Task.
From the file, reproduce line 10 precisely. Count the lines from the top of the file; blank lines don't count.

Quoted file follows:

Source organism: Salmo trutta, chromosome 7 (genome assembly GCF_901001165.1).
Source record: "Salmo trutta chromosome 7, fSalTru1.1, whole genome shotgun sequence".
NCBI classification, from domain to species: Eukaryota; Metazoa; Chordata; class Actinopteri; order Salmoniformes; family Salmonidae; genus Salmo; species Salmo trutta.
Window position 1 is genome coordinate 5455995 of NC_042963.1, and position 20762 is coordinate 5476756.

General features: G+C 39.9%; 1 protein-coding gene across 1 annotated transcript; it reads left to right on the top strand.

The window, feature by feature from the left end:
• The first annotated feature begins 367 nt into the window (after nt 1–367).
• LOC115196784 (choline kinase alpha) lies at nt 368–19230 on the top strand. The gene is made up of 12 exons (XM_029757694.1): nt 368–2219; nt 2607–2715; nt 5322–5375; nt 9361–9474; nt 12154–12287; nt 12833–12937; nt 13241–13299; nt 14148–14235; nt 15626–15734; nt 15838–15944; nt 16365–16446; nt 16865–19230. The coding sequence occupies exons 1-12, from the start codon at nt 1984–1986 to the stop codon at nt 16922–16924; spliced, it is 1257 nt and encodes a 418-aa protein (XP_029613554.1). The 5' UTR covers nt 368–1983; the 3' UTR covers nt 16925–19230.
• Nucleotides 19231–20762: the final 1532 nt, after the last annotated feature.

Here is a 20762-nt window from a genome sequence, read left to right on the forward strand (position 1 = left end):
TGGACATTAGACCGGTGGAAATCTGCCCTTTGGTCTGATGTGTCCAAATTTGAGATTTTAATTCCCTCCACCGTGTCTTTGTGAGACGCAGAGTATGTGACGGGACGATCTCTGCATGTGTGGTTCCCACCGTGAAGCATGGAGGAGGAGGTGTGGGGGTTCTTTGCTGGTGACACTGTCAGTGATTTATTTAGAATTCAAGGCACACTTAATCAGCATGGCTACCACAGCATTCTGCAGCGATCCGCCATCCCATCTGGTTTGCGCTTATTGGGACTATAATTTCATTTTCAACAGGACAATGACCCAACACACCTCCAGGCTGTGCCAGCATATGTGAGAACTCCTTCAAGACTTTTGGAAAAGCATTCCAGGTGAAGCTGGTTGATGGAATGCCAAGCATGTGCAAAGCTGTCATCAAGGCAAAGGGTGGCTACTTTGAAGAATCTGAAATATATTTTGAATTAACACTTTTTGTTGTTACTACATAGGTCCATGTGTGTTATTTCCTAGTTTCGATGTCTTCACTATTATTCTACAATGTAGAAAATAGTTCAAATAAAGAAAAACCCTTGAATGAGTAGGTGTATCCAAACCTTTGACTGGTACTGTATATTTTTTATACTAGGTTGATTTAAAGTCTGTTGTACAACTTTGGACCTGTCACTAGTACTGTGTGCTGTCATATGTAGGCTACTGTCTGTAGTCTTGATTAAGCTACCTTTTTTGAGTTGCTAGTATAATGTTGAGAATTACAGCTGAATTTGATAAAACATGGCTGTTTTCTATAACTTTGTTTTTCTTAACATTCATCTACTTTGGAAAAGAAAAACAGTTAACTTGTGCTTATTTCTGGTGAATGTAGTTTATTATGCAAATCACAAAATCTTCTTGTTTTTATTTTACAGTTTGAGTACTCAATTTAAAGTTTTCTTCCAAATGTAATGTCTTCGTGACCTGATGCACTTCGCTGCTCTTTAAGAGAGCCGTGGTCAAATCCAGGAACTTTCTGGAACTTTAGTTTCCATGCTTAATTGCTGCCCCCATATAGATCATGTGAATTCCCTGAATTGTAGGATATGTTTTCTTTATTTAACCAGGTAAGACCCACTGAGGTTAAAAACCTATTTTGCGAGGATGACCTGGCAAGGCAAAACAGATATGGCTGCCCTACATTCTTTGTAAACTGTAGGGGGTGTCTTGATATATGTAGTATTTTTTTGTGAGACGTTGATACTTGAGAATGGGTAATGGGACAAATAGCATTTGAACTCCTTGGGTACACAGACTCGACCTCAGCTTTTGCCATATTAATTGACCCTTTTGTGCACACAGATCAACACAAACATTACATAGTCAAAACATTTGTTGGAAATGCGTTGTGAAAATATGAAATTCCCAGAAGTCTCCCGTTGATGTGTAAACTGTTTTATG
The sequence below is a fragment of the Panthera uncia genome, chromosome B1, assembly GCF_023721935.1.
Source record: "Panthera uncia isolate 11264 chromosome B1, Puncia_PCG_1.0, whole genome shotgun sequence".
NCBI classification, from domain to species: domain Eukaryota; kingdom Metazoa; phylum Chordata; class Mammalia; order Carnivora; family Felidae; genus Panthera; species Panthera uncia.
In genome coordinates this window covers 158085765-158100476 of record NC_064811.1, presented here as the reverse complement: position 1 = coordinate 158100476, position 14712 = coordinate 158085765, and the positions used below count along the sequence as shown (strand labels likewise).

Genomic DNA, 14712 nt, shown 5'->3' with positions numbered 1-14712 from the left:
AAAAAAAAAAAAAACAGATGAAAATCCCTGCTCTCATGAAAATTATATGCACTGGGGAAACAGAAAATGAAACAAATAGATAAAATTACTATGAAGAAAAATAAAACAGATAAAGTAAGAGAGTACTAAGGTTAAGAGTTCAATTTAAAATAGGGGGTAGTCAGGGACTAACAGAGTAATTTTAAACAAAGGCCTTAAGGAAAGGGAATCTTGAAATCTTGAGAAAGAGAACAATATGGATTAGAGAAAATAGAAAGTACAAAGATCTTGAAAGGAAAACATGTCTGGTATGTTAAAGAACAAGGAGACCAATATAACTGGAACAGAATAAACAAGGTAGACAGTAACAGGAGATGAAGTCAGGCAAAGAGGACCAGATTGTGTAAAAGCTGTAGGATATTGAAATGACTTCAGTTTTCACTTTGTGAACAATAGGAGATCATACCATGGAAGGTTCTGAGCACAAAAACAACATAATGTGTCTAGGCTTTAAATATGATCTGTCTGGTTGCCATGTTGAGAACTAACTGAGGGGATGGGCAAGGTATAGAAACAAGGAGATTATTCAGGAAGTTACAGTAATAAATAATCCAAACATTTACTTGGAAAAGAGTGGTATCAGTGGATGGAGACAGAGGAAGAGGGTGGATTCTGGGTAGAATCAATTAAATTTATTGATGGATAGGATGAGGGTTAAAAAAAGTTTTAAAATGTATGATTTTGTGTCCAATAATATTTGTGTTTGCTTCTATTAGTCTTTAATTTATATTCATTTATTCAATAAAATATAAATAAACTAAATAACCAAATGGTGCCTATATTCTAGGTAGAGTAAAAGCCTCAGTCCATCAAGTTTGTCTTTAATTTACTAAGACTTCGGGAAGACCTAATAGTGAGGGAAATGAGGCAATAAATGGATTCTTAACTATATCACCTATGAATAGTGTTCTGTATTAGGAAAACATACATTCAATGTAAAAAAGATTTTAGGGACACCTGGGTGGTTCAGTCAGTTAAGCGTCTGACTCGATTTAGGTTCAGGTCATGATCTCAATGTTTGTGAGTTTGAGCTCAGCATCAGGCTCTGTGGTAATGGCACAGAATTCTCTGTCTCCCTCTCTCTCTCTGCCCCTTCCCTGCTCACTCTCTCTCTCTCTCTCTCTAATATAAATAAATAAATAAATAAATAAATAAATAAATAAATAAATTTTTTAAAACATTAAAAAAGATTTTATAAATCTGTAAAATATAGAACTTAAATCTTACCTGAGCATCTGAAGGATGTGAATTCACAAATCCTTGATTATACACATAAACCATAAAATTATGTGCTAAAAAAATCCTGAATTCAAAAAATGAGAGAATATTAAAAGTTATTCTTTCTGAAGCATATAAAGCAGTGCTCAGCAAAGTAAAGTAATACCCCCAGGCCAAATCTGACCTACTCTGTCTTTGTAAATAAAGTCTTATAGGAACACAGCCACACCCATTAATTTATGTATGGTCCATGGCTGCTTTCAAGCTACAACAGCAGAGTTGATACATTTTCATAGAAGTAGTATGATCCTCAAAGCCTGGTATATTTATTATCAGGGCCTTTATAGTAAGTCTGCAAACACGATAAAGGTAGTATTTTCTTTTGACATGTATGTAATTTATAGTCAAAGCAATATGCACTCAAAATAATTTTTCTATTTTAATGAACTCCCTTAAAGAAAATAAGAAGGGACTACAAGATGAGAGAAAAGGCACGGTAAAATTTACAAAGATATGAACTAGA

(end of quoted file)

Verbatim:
Here is a 20762-nt window from a genome sequence, read left to right on the forward strand (position 1 = left end):